Loving Stones: Making the Impossible Possible in the Worship of Mount Govardhan

ISBN : 9780190086725

David Haberman
328 Pages
156 x 235 mm
Pub date
Apr 2020
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Loving Stones is a study of devotees' conceptions of and worshipful interactions with Mount Govardhan, a sacred mountain located in the Braj region of north-central India that has for centuries been considered an embodied form of Krishna. It is often said that worship of Mount Govardhan "makes the impossible possible." In this book, David L. Haberman examines the perplexing paradox of an infinite god embodied in finite form, wherein each particular form is non-different from the unlimited. He takes on the task of interpreting the worship of a mountain and its stones for a culture in which this practice is quite alien. This challenge involves exploring the interpretive strategies that may explain what seems un-understandable, and calls for theoretical considerations of incongruity, inconceivability, and other realms of the impossible. This aspect of the book includes critical consideration of the place and history of the pejorative concept of idolatry (and its twin, anthropomorphism) in the comparative study of religions. Loving Stones uses the worship of Mount Govardhan as a site to explore ways in which scholars engaged in the difficult work of representing other cultures struggle to make "the impossible possible."



Note on Translation and Transliteration

Map of Mount Govardhan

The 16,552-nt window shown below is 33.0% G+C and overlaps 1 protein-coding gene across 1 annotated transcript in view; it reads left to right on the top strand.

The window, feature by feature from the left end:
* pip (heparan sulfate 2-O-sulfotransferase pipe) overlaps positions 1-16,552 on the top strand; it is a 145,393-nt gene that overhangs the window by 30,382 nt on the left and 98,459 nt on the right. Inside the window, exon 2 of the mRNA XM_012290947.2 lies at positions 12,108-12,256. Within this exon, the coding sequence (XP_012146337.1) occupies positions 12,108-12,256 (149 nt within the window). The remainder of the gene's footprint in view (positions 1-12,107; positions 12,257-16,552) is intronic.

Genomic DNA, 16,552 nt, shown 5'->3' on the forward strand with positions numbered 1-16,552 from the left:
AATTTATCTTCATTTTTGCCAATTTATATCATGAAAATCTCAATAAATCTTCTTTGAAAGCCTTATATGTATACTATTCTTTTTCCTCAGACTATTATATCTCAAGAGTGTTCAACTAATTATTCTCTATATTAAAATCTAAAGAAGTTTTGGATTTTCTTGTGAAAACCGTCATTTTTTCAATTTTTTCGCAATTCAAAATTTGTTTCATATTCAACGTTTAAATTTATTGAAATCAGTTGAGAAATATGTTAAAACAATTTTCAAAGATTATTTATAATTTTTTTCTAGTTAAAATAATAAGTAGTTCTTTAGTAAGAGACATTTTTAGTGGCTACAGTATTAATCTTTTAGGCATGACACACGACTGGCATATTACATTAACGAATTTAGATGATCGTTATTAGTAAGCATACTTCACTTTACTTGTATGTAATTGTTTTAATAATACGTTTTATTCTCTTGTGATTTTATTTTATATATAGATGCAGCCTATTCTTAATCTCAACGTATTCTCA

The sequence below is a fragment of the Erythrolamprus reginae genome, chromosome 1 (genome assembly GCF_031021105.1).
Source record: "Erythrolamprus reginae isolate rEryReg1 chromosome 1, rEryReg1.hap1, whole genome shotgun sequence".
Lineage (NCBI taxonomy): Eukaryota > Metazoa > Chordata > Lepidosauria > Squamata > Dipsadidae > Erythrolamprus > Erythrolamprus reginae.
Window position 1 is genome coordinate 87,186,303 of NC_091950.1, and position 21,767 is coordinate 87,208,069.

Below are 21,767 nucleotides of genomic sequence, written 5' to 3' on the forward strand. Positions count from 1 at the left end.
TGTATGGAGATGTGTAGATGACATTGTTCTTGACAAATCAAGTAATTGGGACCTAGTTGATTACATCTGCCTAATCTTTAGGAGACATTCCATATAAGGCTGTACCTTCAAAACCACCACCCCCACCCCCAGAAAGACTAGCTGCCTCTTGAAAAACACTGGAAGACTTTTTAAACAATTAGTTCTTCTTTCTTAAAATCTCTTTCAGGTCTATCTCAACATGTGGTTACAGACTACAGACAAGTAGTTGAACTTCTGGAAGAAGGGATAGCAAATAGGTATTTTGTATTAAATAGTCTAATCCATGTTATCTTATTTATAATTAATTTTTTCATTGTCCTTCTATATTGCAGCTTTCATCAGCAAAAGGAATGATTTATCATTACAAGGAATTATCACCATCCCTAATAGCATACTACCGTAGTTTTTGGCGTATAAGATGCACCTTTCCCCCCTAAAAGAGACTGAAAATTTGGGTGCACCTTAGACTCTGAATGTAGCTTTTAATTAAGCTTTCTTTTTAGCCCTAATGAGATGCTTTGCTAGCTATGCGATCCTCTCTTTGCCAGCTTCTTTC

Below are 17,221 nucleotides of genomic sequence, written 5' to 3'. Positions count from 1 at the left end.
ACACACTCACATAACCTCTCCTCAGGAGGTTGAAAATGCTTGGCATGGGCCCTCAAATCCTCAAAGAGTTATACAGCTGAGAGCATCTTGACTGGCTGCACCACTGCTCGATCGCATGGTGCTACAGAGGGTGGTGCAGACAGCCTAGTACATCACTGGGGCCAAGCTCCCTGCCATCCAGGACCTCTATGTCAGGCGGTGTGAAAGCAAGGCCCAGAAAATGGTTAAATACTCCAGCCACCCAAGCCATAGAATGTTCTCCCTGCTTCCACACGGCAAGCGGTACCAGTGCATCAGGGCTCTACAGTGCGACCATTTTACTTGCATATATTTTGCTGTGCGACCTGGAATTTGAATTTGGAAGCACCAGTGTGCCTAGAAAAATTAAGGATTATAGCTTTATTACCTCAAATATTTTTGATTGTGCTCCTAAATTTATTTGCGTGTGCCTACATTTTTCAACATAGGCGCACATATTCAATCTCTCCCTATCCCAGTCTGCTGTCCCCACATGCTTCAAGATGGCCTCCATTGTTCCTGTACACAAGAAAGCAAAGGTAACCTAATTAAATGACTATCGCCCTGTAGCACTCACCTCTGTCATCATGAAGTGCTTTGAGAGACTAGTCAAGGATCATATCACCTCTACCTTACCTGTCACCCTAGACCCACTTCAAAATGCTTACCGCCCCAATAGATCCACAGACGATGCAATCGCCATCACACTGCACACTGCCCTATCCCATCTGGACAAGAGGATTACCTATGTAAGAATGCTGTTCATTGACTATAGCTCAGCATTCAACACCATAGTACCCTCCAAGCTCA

Introduction- Seduced by a Mountain

Chapter 1- On the Slopes of Mount Govardhan: Lay of the Land

Chapter 2- Between a Rock and a Hard Place: The Challenges of Difference

Chapter 3- A God of Stone: Divine Conceptions

Chapter 4- Honoring the King of Mountains: Embodied Worship

Chapter 5- A Tale of Two Mountains: Idolatry Applied

Chapter 6- Drawing Personality Out of a Stone: Techniques of Intimacy

Chapter 7- Non-Duality, Play, and an Invitation





About the author: 

David L. Haberman is Professor of Religious Studies at Indiana University. He has a broad interest in all religions, but specializes in the Hindu traditions of northern India. Much of his work has centered on the culture of Braj, a pilgrimage site long associated with Krishna. His present research interests track the relationship between religion, ecology and nature, with a focus on Hindu conceptions of and interaction with nonhuman entities.

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